Some of the worst winter weather to hit the eastern Mediterranean region in years has Syrians in refugee camps saying the biggest threat to them now is the cold – more than the war. Snow and rain is making conditions worse for everyone in make-shift shelters.
But the main cities have also had trouble with the snow, and combat dangers made the World Food Programme decide to take its staff out of Homs, Aleppo, Tartous and Qamisly.
Bread and flour supplies are disrupted; wheat mills have been damaged in the fighting. Distribution of relief goods is also made precarious by the shortage of fuel.
The World Food Programme said 2.5 million people in Syria urgently need help, and that geographical, logistical and other practical obstacles still make it impossible to reach one million of them.
Those who fled their homes while the weather was mild are among the poorest-equipped to deal with the steadily low and dropping temperatures.
The number of refugees has leapt past the 500,000 mark this last month, the UN said, and it is growing by some 3,000 every day. They have sought refuge in neighbouring Jordan, Lebanon, Turkey and Iraq. This is in addition to the 2.5 million displaced within Syria itself.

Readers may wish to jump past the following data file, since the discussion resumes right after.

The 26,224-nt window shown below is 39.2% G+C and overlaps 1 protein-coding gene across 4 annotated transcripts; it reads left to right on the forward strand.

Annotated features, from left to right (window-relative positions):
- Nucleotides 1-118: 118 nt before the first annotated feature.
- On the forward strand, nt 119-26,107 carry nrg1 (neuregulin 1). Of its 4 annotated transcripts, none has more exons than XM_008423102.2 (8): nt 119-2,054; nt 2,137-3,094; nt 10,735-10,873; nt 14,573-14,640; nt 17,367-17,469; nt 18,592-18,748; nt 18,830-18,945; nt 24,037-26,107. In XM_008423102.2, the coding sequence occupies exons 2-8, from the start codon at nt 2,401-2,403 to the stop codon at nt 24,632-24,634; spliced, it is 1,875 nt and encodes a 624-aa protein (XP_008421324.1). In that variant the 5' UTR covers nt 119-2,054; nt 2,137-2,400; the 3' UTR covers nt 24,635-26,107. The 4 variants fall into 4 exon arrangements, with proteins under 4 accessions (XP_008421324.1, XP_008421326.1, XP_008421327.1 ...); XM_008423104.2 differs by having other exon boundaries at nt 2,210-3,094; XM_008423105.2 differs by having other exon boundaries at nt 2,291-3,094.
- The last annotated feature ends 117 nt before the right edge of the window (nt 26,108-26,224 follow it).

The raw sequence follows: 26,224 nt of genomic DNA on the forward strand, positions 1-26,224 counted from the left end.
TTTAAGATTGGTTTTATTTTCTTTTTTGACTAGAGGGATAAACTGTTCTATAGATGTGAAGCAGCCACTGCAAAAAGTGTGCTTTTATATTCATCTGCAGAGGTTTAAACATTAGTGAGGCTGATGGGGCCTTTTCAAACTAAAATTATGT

Plastic sheeting, tarpaulins and cardboard give minimal protection from the wind and rain for camp dwellers in Lebanon.
A father holding two small children said: ‘‘We don’t have a heater. We are just burning sticks that we pick up. We wrap ourselves in blankets but it’s cold, really cold – so last night we couldn’t sleep… with the wind and the rain getting in.’‘
A mother said: “The children are dying: shivering, hungry and thirsty. Look what has happened to us.’‘
In some camps there may be just one doctor to see to everybody – or none. A reliable water supply is rare, next to no sanitary arrangements. There is nearly no electricity, and food is hard to come by.